Dick Gordon, 84, Noblesville, is a smiling teenager showing his Grand Champion pair of barrows at the Allen County 4-H Fair in the early 1950s.
Dick Gordon, 84, Noblesville, is a smiling teenager showing his Grand Champion pair of barrows at the Allen County 4-H Fair in the early 1950s.
Public speaking is a Gordon family talent
Dick Gordon was the 1953 Indiana State Fair Public Speaking Champion.
His subject: How to prepare a calf to show at the Fair.
“You had to talk for seven minutes,” he said. “The reason I won, I knew what I was talking about, with passion.”
Gordon, who grew up on a farm in Churubusco in northern Indiana, was a 10-year Allen County 4-H’er who prided himself on showing cattle and hogs and being a good communicator.
He went on to make a career out of talking and taught two of his own children -- Sylvia Gordon and Rebecca Gordon Ratcliffe -- the value of public speaking.
And most recently, the 84-year-old Noblesville businessman, owner of Gordon Marketing, a family-owned insurance brokerage, watched two of his granddaughters -- Bella Sharples-Gordon and Evelyn Ratcliffe -- win their divisions of the Hamilton County 4-H Fair Public Speaking contest and qualify to move on to this weekend’s Indiana State Fair 4-H Public Speaking contests.
“The reason they won is because they know how to play the stage,” Gordon said. “Most people stand there and give a speech.”
Sylvia Gordon, 53, attests to learning from the master.
When she was 13, her dad made her stand up and give a speech in front of 200 insurance agents.
She cried and fought him not to do it.
But he wouldn’t let her get out of speaking.
“I talked about women’s suffrage … It was a project in school, and he just wanted me to get practice speaking in front of people,” she said.
Sylvia Gordon is glad that her father pushed her out of her comfort zone. She made more speeches. And more speeches.
And somehow, along the way, she became very good at it.
Today, Sylvia Gordon is president of Gordon Marketing, which employs more than 100 people in Noblesville.
The Gordon sisters -- Sylvia Gordon, 53, and Rebecca Gordon, 47, who is vice president of the family business -- are sought-after speakers in their field and are often keynote speakers around the nation.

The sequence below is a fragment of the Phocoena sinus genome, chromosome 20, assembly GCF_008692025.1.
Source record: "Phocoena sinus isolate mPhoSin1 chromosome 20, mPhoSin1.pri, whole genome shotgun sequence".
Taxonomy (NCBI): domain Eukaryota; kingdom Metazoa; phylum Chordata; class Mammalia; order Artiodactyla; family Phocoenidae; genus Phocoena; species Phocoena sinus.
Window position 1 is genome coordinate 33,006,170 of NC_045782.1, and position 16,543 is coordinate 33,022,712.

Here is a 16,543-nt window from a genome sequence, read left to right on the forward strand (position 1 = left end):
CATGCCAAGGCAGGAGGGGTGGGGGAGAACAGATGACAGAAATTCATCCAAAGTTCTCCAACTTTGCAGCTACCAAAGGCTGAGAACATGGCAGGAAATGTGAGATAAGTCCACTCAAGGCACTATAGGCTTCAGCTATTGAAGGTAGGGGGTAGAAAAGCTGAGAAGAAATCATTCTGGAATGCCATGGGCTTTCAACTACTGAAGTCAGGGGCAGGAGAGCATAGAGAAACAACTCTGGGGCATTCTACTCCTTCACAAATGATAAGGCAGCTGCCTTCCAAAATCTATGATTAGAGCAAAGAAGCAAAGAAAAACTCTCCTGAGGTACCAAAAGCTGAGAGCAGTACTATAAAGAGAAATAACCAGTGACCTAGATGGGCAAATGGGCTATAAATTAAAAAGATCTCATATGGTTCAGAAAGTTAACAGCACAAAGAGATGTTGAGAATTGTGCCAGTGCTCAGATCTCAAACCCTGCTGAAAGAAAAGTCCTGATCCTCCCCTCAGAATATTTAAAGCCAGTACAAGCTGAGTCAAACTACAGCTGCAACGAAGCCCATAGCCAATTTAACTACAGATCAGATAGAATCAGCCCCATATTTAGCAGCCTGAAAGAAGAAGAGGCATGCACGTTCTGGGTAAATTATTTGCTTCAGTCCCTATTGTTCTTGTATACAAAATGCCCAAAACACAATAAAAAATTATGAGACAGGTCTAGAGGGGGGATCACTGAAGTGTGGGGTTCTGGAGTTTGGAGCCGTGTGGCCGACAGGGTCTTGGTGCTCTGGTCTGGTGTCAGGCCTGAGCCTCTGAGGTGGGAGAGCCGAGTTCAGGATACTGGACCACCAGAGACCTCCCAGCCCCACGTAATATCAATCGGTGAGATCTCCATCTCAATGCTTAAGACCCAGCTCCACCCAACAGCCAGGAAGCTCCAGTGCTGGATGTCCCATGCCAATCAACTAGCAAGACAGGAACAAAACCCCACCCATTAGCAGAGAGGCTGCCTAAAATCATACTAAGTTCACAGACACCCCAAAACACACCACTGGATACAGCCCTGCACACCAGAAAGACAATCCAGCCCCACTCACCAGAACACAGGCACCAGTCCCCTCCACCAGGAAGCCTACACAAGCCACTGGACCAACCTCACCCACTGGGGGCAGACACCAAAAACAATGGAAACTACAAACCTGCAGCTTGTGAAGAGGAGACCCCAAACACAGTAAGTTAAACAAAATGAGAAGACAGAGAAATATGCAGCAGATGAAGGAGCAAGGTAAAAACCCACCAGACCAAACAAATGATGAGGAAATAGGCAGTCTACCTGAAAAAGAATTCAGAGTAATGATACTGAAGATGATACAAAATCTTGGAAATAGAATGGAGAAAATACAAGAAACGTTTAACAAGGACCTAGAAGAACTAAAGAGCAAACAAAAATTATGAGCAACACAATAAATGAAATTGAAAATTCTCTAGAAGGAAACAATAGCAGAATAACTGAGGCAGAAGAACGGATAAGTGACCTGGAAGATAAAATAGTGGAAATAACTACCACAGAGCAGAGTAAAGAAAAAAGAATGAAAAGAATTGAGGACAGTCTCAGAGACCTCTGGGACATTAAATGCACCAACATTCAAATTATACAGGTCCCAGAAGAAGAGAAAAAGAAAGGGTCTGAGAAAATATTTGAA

To insure that the Noblesville family business would continue into the next generation, they both encouraged their 4-H’er children to enroll in the 4-H Public Speaking project and compete in the 4-H Public Speaking contest each year at the county 4-H Fair.
The sisters each have four kids, and seven of the eight have spent years competing in the Public Speaking contests. “Each child has won numerous awards and, all along the way, most of the kids hated it and fought their parents not to participate,” Sylvia Gordon said.
Now, it’s funny how history repeats itself, she said.
Sylvia Gordon’s youngest daughter, Bella Sharples-Gordon, 16, took top honors, as Hamilton County Grand Champion in the Public Speaking contest at the 4-H Fair and will compete at 10 a.m. Saturday for the title that her Grandpa Dick Gordon took home 66 years ago at the Indiana State Fair. She will compete in the Senior Division at the 4-H Exhibit Hall at the Indiana State Fairgrounds. The winner earns a free three-day trip to Washington, D.C. “So, that’s a big goal,” said Sylvia Gordon, noting that her father, in 1953, won the awards trip which was a tour of the capital of the United States with other 4-H champions from around the nation.
Rebecca Gordon Ratcliffe’s youngest daughter, Evelyn Ratcliffe, 14, will compete in the Intermediate Division as she, too, won her division at the county 4-H Fair. She will compete at 10 a.m. Sunday, also in the 4-H Exhibit Hall.
“But this isn’t the first chance for the Gordons to attempt to bring home the top award for Grandpa,” Sylvia Gordon said.
Rebecca Gordon Ratcliffe’s other two daughters, Lydia Ratcliffe, 18, was Beginner Public Speaking Champion in 2009; and Audrey Sylvia Ratcliffe, 14, a twin of Evelyn Ratcliffe, was Beginner Public Speaking Champion in 2017. But beginners don’t move on to state, only senior and intermediate divisions.
Sylvia Gordon’s daughter, Susanna Sharples-Gordon, 21, a junior at Indiana University, almost won the State Fair 4-H Public Speaking contest in 2017. She was Hamilton County Grand Champion at the 4-H Fair. “She would have won state but went 16 seconds over the time limit. The judge told her she was the clear winner, but she had to follow rules,” the mom said. “Crushing loss.”
Sylvia Gordon’s daughter, Margaret Sharples-Gordon, 24, won the beginner category of Illustrated Talk (similar to Public Speaking) at state when she was 10 years old.
Sylvia Gordon’s oldest child, Elliot Sharples-Gordon, 26, gave his mom a lot of pushback every summer about participating in public-speaking contests.
But then, when he graduated and went off to college, he discovered that he often had to speak in front of his classes.
Sylvia Gordon said, “Nothing was more gratifying than to have him call me and tell me he was sorry he fought me about being in the 4-H Public Speaking contests as a child, because he was voted the ‘best speaker’ in his business group at IU.”
Another Gordon-family youngster, Rebecca Gordon Ratcliffe’s son, Charlie Ratcliffe, 16, is the only child in the whole family who has never competed in public speaking.
“Yet,” Sylvia Gordon quickly said. “He’s on my target list.”

-Contact Betsy Reason at betsy@thetimes24-7.com.